As shown in Table 1, the required standards depend on the type of equipment, its location in the network, and the network's geographical region. However, a parallel element, particularly one with "crowbar" characteristics, supplies the necessary protection against lightning strikes. A crowbar device offers the advantage of effectively short-circuiting the twin-pair telephone lines to dissipate the overvoltage with minimal heat. At normal operating voltages, the crowbar device acts like an open circuit.

Protection standards also address overvoltages caused by power crossings—that is, when an ac power line makes electrical contact with the telephone lines. To block overcurrents in this case, the protection circuit typically combines the parallel crowbar device with a voltage-clamping device and possibly a positive-temperature-coefficient (PTC) resistor in series with each telephone line. In addition, some standards call for ESD protection, which is an increasingly important concern as devices get faster and smaller. This requires specific protection devices, often diode arrays.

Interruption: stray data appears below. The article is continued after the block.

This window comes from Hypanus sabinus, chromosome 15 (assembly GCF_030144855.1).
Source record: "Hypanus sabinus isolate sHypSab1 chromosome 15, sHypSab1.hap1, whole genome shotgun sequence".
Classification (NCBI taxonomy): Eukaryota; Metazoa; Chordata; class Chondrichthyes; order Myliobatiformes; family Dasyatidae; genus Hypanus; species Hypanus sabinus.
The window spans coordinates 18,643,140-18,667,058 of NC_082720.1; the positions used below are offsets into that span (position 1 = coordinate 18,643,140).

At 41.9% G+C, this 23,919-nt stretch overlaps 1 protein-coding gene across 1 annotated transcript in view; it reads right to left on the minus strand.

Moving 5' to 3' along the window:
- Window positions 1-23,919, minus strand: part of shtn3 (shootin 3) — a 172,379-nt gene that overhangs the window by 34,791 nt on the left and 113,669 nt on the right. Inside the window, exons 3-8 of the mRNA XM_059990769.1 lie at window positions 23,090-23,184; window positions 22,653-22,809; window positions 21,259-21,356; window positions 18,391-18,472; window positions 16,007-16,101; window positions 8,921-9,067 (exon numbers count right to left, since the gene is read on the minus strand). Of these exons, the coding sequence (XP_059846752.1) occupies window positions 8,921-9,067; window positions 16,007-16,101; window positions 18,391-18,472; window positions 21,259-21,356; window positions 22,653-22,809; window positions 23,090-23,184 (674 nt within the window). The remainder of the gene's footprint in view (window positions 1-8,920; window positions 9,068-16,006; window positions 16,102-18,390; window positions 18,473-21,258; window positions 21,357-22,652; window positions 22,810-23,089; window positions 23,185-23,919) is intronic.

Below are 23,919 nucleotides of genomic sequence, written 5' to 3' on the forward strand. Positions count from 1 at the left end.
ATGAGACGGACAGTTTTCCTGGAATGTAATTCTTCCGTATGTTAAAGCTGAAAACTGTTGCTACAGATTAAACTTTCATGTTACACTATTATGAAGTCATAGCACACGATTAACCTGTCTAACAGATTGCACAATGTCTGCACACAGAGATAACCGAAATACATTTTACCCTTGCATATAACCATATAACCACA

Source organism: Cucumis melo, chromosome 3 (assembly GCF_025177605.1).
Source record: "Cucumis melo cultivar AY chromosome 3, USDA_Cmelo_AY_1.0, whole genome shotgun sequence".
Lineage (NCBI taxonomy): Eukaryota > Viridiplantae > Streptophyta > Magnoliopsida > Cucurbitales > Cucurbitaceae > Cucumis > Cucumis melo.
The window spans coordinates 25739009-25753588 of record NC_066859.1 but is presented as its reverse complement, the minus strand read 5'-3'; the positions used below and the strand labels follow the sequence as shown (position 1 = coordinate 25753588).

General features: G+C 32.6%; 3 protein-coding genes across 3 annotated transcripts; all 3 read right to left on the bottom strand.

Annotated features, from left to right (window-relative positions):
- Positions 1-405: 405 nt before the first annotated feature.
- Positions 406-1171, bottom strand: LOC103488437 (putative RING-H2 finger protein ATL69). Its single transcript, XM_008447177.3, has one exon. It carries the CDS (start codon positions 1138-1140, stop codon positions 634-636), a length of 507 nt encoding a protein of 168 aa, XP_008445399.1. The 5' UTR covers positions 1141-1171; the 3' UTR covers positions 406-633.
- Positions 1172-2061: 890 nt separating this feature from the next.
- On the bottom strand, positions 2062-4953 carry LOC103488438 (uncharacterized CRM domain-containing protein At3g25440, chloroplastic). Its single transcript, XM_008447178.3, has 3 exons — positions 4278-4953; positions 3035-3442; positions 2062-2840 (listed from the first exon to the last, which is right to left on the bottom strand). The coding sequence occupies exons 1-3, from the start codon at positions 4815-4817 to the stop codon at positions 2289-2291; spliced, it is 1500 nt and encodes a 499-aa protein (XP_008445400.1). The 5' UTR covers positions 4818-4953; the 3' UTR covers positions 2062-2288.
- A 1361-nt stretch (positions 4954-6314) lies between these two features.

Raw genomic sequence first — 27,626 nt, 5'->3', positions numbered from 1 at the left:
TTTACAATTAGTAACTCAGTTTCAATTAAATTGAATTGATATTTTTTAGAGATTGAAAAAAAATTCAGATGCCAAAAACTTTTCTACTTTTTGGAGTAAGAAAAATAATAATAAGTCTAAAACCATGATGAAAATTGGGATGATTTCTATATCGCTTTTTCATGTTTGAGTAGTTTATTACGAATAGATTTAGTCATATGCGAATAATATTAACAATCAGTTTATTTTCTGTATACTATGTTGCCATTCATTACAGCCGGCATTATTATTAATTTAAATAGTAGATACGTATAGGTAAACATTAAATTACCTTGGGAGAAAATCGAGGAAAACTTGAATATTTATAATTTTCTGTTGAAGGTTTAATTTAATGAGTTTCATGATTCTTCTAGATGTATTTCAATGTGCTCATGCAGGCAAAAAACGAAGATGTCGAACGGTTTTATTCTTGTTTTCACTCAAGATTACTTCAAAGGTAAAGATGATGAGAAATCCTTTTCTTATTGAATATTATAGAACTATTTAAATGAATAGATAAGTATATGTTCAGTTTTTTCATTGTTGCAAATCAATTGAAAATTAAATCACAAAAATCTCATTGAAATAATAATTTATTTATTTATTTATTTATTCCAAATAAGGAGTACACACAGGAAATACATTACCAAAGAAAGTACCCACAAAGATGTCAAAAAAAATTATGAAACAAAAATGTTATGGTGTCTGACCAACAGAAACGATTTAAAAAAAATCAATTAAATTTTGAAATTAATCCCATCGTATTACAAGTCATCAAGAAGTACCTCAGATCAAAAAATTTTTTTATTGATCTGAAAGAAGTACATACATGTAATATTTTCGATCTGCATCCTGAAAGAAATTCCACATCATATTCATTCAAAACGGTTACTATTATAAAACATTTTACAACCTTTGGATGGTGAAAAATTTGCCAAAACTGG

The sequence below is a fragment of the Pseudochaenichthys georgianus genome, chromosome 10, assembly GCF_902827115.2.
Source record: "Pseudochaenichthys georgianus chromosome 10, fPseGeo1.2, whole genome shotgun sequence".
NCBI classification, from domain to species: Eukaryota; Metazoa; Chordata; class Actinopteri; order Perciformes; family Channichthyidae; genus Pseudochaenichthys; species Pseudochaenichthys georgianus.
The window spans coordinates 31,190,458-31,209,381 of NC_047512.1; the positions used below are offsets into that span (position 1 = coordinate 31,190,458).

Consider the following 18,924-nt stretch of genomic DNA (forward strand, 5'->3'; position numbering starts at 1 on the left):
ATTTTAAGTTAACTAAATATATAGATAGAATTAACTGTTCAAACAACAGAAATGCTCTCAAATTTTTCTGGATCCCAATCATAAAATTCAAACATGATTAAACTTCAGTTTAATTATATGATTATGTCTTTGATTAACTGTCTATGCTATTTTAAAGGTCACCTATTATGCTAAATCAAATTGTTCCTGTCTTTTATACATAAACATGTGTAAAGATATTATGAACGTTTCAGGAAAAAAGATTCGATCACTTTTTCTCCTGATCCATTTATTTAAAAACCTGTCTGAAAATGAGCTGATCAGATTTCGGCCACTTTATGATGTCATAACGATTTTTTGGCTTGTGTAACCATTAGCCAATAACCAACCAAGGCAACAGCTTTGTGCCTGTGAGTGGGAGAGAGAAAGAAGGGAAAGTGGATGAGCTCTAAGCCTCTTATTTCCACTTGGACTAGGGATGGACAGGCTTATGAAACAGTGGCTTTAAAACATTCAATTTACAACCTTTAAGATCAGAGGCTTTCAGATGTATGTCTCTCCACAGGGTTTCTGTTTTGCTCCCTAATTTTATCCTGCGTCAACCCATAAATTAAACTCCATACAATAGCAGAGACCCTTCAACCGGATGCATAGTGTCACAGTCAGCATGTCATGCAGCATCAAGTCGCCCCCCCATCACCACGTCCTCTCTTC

Typically, designers use parallel-wired protection devices to suppress high-current, short-duration stresses, which represent most overvoltage effects. Both crowbar and clamping devices protect against such stresses via different mechanisms.

In the crowbar situation, it switches on—in effect, short-circuiting the signal lines—when the line voltage exceeds the device's breakover voltage (±VBO). This voltage can be a fixed value or programmed by the device's gate. The crowbar remains in the on state until the current falls below the specified holding value, IH.

In contrast, the clamping device suppresses overvoltages by holding the signal lines to the device's breakdown voltage (VBR). Clamping devices come in both unidirectional and bidirectional versions. The unidirectional versions clamp voltages in only one direction and act like a rectifier for reverse voltages. Yet when using clamping devices, designers must consider that current flows through the protection device only during the clamping phase, which takes less time that the overvoltage surge.